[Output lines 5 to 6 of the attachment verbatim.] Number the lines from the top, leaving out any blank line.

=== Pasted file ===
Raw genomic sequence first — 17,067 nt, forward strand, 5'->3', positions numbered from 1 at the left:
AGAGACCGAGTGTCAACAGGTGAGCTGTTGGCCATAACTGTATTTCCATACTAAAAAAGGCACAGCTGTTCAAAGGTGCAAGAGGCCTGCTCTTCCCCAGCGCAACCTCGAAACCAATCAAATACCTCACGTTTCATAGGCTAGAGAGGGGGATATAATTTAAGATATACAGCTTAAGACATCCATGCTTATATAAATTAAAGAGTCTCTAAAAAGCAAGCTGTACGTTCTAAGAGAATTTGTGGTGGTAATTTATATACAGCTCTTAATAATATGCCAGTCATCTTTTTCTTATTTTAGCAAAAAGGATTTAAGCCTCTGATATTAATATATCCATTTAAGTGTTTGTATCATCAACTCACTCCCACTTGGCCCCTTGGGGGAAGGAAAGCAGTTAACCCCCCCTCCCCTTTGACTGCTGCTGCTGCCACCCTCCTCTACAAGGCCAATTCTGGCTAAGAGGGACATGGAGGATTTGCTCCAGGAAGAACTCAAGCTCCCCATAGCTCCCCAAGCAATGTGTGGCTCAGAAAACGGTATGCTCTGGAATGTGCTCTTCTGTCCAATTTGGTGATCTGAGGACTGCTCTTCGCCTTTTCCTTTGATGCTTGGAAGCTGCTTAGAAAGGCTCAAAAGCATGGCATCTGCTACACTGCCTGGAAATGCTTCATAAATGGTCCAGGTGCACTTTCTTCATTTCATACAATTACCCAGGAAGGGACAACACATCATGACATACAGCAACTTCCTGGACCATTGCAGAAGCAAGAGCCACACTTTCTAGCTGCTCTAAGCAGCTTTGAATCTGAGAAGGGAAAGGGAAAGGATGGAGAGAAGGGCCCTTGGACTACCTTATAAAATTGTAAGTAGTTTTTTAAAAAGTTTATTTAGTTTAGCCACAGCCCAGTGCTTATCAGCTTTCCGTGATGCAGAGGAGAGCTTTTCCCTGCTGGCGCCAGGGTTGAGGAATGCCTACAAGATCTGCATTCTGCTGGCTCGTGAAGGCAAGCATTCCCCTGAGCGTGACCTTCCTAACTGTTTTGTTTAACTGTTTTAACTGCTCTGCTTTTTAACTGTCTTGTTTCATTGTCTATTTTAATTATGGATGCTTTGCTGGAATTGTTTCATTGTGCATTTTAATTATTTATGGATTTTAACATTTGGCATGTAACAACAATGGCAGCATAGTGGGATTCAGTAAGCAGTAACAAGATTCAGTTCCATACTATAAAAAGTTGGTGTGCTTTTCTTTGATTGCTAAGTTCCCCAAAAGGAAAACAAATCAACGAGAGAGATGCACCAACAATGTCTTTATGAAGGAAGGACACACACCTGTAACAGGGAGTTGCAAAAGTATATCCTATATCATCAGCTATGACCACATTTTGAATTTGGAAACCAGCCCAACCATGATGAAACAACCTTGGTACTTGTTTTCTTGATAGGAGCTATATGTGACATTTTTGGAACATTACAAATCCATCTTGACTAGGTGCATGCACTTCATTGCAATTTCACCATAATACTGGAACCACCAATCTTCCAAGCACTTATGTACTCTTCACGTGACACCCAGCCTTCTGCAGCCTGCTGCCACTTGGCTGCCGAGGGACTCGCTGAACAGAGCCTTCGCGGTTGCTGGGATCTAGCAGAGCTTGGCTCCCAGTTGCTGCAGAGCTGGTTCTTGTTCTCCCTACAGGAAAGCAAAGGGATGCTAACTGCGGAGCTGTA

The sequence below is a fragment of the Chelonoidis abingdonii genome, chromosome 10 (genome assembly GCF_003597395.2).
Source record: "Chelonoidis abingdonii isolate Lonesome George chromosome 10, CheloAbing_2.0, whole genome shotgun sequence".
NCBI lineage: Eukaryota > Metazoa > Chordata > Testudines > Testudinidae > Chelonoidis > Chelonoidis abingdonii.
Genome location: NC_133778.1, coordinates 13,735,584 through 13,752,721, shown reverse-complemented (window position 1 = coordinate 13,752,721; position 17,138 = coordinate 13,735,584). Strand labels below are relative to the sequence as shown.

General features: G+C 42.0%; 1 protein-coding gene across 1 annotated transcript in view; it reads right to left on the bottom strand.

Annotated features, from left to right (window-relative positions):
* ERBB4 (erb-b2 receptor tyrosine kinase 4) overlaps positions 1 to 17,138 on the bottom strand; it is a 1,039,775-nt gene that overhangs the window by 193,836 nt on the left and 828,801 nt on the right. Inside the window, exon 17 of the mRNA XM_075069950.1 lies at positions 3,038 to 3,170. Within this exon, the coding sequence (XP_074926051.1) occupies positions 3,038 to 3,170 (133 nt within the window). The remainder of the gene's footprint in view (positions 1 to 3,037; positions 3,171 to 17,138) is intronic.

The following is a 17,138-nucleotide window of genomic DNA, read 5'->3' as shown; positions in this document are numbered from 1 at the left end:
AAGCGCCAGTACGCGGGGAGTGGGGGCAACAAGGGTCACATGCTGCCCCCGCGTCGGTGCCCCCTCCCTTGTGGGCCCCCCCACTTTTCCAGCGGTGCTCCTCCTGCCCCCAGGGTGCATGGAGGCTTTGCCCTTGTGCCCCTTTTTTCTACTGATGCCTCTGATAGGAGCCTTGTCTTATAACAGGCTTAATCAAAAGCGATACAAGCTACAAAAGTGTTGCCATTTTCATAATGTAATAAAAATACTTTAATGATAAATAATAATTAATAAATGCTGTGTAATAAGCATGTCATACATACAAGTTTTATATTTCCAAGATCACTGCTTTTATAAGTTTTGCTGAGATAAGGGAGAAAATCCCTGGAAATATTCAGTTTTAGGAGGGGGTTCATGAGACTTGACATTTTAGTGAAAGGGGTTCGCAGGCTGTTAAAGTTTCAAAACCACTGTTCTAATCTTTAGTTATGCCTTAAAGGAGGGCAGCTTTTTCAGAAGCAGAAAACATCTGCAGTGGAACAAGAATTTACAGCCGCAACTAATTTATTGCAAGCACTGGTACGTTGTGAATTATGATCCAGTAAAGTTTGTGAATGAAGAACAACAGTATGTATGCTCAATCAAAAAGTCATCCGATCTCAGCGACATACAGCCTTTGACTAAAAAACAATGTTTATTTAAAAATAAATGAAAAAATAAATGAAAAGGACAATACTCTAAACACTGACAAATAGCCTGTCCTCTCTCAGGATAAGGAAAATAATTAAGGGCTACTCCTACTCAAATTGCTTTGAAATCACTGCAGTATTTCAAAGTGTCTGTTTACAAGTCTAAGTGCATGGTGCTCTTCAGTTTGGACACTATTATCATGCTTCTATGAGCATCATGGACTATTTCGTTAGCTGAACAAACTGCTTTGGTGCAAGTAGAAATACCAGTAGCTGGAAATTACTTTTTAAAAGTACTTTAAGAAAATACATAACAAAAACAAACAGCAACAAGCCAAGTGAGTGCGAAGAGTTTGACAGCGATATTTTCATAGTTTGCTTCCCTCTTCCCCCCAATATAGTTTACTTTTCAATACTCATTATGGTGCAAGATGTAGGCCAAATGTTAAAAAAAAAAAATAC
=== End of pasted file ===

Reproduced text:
NCBI lineage: Eukaryota > Metazoa > Chordata > Testudines > Testudinidae > Chelonoidis > Chelonoidis abingdonii.
Genome location: NC_133778.1, coordinates 13,735,584 through 13,752,721, shown reverse-complemented (window position 1 = coordinate 13,752,721; position 17,138 = coordinate 13,735,584). Strand labels below are relative to the sequence as shown.